LDL-C is widely recognized as a risk factor for stroke [24, 25], and lipid-lowering therapies have demonstrated benefits in stroke prevention and prognosis [26, 27]. Statin treatment may protect the vessels of the brain and increase survival rate. However, previous studies have suggested that statin treatment may deteriorate WMHs [28]. We observed that higher LDL-C levels were associated with lower severity of OPVHs, which is consistent with previous findings [29, 30]. Our results also highlighted other less influential factors, with LDL-C being a more influential factor than age. Although the mechanisms underlying the anti-correlation between LDL-C and OPVHs are not fully understood, we speculate that cholesterol may play an important role in neuron repair and remodeling in the central nervous system [31].

Previous studies of the effect of pravastatin on the progression of ischemic brain lesions were evaluated using MRI longitudinally [32]. After treatment, no difference in lesion progression was observed between the pravastatin-treated and placebo groups. In another study involving participants with long-standing type 2 diabetes at a high risk for cardiovascular events, decreased LDL-C levels did not produce significant cognitive changes at 40 months of follow-up [33]. These studies suggest that lowering cholesterol did not benefit the white matter or cognitive functions. However, our results suggest that decreasing LDL-C could deteriorate WMHs. It should be noted that our study focused on mild OPVHs, while previous studies included more severe OPVHs. This might explain the discrepancy between our results and those of previous studies, since early mild lesions should have less influence factors. Our study also provides insights that may inform development of simple preventive measures.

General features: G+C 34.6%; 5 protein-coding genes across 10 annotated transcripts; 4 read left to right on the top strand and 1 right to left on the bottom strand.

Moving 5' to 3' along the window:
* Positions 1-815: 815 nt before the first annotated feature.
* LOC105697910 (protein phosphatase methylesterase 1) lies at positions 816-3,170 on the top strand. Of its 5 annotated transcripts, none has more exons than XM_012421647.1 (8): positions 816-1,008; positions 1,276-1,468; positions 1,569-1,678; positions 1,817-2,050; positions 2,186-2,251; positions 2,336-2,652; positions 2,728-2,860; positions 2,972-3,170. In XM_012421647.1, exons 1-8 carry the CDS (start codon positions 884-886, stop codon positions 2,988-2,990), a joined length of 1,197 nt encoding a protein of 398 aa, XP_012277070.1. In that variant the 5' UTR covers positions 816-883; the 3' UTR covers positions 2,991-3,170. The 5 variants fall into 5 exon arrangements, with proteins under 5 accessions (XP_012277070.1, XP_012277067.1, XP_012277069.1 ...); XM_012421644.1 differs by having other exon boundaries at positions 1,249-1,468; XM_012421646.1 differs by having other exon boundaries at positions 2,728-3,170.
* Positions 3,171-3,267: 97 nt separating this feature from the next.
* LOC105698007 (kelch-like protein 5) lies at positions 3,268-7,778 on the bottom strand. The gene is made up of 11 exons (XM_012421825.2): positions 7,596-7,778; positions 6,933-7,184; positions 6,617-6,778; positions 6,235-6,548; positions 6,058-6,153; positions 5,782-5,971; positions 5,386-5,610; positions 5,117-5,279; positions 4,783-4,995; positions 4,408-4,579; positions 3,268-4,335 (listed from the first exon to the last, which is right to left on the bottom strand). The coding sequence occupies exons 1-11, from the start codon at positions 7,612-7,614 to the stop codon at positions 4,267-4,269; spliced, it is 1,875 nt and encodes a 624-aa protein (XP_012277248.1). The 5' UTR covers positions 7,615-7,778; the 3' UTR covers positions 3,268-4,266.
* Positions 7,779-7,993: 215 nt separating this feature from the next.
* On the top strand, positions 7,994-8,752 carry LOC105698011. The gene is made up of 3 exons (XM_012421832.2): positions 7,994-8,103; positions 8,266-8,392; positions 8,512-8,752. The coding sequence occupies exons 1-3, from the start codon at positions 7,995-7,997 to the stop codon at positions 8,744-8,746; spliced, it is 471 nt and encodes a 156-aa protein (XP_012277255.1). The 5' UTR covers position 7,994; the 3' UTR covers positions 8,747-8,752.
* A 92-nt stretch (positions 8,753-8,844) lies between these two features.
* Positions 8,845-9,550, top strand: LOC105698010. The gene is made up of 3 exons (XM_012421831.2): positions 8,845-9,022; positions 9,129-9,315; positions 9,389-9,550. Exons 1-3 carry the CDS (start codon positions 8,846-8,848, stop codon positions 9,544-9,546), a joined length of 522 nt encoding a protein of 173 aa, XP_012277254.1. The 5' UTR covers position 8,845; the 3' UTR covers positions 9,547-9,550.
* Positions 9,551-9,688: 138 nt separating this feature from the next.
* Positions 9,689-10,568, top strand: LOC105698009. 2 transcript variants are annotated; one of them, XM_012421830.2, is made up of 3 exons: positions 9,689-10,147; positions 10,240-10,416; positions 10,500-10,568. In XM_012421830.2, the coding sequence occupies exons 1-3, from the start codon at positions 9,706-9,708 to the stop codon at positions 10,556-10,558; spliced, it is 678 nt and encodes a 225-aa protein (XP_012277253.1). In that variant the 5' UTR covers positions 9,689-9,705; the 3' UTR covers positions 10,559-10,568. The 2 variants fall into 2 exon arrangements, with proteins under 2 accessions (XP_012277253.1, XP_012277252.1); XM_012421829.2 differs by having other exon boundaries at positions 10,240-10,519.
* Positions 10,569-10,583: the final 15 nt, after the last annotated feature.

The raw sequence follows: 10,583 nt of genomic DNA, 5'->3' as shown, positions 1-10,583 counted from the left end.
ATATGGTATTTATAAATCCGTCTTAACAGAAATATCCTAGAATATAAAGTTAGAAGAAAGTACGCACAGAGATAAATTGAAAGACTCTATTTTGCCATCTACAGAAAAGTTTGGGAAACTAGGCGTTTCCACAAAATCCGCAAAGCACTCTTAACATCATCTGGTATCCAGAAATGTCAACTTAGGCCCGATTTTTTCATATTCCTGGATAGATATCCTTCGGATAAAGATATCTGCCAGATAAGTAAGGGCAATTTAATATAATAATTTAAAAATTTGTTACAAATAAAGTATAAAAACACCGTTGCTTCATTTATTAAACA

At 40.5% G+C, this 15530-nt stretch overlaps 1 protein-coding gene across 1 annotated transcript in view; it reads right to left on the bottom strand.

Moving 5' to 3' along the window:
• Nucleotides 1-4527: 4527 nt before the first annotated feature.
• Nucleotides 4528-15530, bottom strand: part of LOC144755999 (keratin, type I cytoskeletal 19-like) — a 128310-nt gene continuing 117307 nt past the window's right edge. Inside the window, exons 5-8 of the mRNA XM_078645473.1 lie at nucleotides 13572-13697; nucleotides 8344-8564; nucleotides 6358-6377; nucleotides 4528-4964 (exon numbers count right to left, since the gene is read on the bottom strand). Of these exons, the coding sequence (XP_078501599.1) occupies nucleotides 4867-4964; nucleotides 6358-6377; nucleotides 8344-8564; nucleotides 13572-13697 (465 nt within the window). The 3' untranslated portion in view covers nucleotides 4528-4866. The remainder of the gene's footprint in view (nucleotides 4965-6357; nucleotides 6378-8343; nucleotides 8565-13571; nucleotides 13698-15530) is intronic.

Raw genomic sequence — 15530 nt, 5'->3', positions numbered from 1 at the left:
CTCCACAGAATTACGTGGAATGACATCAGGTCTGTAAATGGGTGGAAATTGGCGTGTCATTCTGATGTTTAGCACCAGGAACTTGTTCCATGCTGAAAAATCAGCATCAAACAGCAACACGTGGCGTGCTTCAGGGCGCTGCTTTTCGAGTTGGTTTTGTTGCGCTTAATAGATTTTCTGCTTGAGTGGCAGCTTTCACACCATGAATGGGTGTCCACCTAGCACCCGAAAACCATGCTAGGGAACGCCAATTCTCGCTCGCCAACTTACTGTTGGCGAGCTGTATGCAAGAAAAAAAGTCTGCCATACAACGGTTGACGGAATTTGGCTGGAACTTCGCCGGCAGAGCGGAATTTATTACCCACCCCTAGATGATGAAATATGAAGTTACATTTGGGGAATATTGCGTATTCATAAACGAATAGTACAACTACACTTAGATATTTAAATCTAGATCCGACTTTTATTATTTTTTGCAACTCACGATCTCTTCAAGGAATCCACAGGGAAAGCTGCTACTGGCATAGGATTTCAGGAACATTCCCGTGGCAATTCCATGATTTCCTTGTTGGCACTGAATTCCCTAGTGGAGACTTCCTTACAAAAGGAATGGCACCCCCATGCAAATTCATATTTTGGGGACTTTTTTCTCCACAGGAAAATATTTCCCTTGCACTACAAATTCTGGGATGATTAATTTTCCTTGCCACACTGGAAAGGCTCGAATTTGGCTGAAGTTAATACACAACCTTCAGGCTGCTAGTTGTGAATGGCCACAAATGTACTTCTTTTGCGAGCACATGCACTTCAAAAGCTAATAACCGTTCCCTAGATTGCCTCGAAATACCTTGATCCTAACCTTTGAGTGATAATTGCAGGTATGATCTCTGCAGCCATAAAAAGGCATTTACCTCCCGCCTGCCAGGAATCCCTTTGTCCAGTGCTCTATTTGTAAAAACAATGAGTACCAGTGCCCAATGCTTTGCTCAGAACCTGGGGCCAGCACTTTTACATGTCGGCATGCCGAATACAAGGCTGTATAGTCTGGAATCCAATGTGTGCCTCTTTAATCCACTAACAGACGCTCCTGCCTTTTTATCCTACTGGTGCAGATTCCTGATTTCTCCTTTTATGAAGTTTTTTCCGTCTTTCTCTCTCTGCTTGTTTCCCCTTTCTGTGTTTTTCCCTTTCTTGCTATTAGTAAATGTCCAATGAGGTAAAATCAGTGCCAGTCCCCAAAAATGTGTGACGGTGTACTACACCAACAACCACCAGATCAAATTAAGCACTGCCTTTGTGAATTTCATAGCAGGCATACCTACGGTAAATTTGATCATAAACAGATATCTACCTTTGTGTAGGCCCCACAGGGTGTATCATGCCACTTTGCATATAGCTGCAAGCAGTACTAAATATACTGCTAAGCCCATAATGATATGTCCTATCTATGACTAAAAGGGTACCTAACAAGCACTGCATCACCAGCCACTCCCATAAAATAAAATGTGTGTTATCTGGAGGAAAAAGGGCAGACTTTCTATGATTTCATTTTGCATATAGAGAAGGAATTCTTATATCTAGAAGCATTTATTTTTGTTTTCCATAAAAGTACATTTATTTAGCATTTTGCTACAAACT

WMHs are largely divided into PVHs and deep DWMHs [4], but the precise difference between PVHs and DWMHs is yet to be fully elucidated, with both types strongly associated with age [34]. Previous studies have suggested that the clinical and pathological features of these two types of WMHs are diverse [6]. PVHs may be more strongly affected by additional factors related to aging, such as hypotension, hypoperfusion, and atrophy [3537], whereas DWMHs may be associated with cerebrovascular events [7]. Previous studies indicate that a reduction in total cerebral blood flow is associated with increased PVH volume but not DWMH volume [38]. It is also known that cholesterol can play a fundamental role in the development of the central nervous system and in the creation and maintenance of new synapses, which may be related to OPVHs [31, 39, 40]. Hypoperfusion may reduce delivery of nutrients to the white matter in the brain [41]. The periventricular white matter extends 3 to 13 mm around the periventricle [42], the blood supply of this area is provided by choroidal arteries or the terminal branch of lenticulostriate arteries of subependymal artery [43], anastomose of the vessels is sparse or missing, and the area is prone to ischemia during cerebral ischemia or hypoperfusion [41]. Surprisingly, accumulating evidence suggests that it is low rather than high levels of circulating cholesterol that may contribute to the risk of primary intracerebral hemorrhage [44] and to a higher mortality rate in these patients [45]. Furthermore, it has been shown that higher cholesterol levels are associated with less severe WMHs [4648]. This could explain the role of elevated cholesterol levels and a better response to an acute injury such as stroke, as well as better responses to chronic cerebral injury (such as the processes involved in WMH development). Our results, along with these previous studies, support the hypothesis that hypercholesterolemia may play a protective role in cerebral small-vessel disease [49], whereas hypocholesterolemia appears to impair endothelial reparative processes [50]. Both lower LDL-C and severity of WMH have a significant heritability component [51, 52]. Combined with previous research, our results show that higher cholesterol was associated with reduced OPVHs, and relatively higher cholesterol might be associated with better health status in late life [53]. It should be noted that abnormally high cholesterol levels are not associated with better health. Our study provides a basis for the selection of populations that require intervention and intervention methods, in particular the widespread use of statins should be carefully reviewed. Our results also offer a model for the investigation of WMH pathogenesis in future animal studies.